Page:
She asked if I was uninjured and helped me to my feet. I looked around the square. Two goblins lay dead and a bear was mauling a third. Besides us combatants, the priest was the only person left. He hurried down the steps to greet us.

“Thank you for your assistance with the goblins. I believe I speak for all the townspeople in this matter. I am Father Zantus, the priest of this cathedral. Please allow me to heal your wounds.”

The bear was the only one injured so the priest gestured him to come forward. The Shoanti spear woman looked towards the bear and it shuffled over demurely. They were obviously paired. A druid perhaps? His injuries vanished as soon as Father Zantus finished murmuring the spell.

But our troubles were not at an end. The loud cries of excited goblins echoed from down a side street. Without a word, I, the Shoanti, the bear and the dancer sprinted towards the noise. Behind us, the grey cat also tagged along.

Wednesday, February 13, 2013

NaNoWriMo Spotlight: Reka aka RekaStormborn

Please welcome Reka, known as RekaStormborn on the forum. Her NaNoWriMo novel is titled "Wild Witch: Imprint". She falls under the category of yet another writer I couldn't meet during November, being all the way out in Gastonia, but I think we would have had a good time had we actually met. Reka was one of the first in our region to cross the 50k goal line. Congrats to her!

Who are you?

At 28, I’m happily married to my high school sweetheart, working in a field I never expected, and still writing after 17 years. It’s been a bizarre journey. We moved periodically when I was a kid because of my dad’s changing jobs. Who knew that managing hotels would mean as many moves as most military careers? After four states (PA, NY, MI, NC), two elementary schools, two middle schools, two high schools, and my dad moving into the IT field, we landed in Gastonia, NC fairly permanently.

It was there that I wrote my very first completed novel length work, a YA fantasy completed the summer between my sophomore and junior years. My writing continued to flourish and improve as I moved through high school, made it into NC State where I earned an English BA with a concentration in creative writing, took 9 months off school, attended Appalachian State for an MA in English with a concentration in community college teaching, and got married.

Having learned that teaching freshmen English didn’t pay nearly enough to make up for the fact that I didn’t love it, I reverted to my previous part-time jobs in retail and at an ice cream shop. This left me plenty of time for writing, which I took advantage of to write several more novel length works. Then, the downturn in the economy hit home. Seasonal and temp retail dried up and the ice cream shop had to shut its doors.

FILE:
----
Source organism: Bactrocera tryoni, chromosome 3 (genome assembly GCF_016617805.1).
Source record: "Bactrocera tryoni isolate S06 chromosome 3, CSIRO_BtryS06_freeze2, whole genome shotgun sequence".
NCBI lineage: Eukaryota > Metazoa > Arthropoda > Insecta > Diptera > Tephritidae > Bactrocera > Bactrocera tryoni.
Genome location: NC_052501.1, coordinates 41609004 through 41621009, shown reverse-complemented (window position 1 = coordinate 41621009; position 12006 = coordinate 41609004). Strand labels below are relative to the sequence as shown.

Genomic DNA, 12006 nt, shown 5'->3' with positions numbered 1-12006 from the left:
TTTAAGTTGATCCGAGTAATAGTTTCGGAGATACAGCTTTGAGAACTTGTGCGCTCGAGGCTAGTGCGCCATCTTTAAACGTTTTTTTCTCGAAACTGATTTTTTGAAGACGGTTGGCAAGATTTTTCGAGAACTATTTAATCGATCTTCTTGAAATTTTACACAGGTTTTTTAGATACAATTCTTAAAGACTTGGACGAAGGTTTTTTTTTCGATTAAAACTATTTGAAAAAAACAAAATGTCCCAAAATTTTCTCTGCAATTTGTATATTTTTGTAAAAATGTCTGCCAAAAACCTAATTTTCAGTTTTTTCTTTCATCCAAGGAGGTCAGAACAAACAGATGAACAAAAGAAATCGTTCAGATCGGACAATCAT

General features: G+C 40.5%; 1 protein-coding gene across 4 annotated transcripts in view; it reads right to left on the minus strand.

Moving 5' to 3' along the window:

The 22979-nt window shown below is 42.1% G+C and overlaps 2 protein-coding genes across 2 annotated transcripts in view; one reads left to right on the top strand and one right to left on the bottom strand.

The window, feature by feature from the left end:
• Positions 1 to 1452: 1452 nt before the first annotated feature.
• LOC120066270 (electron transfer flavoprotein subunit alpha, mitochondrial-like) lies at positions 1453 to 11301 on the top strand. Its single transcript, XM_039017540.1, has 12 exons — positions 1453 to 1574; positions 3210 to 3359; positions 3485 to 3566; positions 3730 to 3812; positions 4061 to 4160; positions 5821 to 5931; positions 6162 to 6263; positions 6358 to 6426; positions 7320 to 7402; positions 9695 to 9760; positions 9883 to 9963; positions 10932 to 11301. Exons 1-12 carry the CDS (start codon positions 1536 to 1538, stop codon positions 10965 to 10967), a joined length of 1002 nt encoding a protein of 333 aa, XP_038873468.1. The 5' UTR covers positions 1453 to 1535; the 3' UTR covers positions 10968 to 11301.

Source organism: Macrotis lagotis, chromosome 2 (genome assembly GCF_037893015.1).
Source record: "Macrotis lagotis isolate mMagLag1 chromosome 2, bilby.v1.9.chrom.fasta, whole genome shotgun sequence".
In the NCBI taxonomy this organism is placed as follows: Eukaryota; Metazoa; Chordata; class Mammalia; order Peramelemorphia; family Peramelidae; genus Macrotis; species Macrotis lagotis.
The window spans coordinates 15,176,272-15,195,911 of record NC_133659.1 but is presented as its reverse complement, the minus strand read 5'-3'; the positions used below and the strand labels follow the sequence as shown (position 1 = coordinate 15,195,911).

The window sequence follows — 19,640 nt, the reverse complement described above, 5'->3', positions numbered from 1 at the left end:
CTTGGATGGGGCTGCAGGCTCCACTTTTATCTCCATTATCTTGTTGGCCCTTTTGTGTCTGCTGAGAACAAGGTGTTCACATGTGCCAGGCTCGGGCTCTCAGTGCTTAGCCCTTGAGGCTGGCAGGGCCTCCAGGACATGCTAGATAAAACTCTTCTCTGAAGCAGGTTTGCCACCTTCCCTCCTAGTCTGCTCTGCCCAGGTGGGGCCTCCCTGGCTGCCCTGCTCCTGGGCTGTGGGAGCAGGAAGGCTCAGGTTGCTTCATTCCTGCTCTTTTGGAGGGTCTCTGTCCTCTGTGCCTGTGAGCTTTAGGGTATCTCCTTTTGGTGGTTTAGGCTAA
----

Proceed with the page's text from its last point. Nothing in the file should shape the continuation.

After two weeks unemployed, a friend called to offer me a spot as a data entry temp at the family owned supply company she was working for as a graphic designer. In the way of things, it turned out to be who I knew, not what I knew. That data entry project was completed, and then they realized they had another one, so they put me on that project. And somehow, pulling the customer, vender, and item information from their old system into QuickBooks Enterprise, turned into a full time job as something between tech support, IT help desk, QuickBooks expert, and general data processing/entry/control person. Two English degrees, and I’m working in IT. Go figure.

These days, I’m working in the office in Shelby, NC four days a week, and telecommuting from Raleigh, NC on the weekends so that I can see my husband who is finishing up a degree at NC State. It means 40 hours a week working, 10 hours a week driving, and precious little time to write regularly, but I’m still at it, working away on manuscripts that I hope to publish soon.

Why did you pick NaNoWriMo to consume your November?

My NaNoWriMo career started out in 2010 when a fellow fanfic writer encouraged me to join her in the challenge. I was only working 32 hours a week at the time, and could sneak writing time between customers are work too, so I was confident that first year. I’ve been writing stories far too long to be called short almost since I started writing in the 6th grade. My short pieces were over 20k, so 50k should be easy.
That first year, I restarted twice, didn’t finish the story line, and wasn’t particularly happy with more than a few scenes here or there, but I did write over 100k that 30 days of November. I considered it a success because I met great people, found a wonderful event to do every year, and wrote 50k twice in 30 days.
My second year, I was in the middle of crunch time at work pulling anywhere from 45 to 60 hours a week, had family coming in for Thanksgiving, and was doing my 10 hours of commuting every week. It explains why I only managed 50,044 that year and crossed the line on day 30. But I still met good people, got a lot of work done on a sequel to a novel I’m almost ready to publish. So all in all a good NaNo year.
So this year was my third, and I knew going into it that it was going to be another year like the last. With a 3-month-old niece recently arrived, 3 family members coming to stay at my parents’ for Thanksgiving, having to move my daily needed belonging from one residence to another not once but 3 times during the month as I shifted from staying at my in-law’s soon to be sold house to staying at my parents’ during the work week, 10 hours a week of commuting, and far too much work to get done, I wasn’t even sure taking the 1st off of work and building up 8 hours of comp time in October was going to save me this year. But then I managed to get 30k written in the first five days. The head start kept me positive, and while my average daily word count continued to shrink, I managed to pass 50k on day 13. Then I wrote less than 3,500 words in the next 15 days. But I still beat the challenge, and have my winners T-shirt to prove it.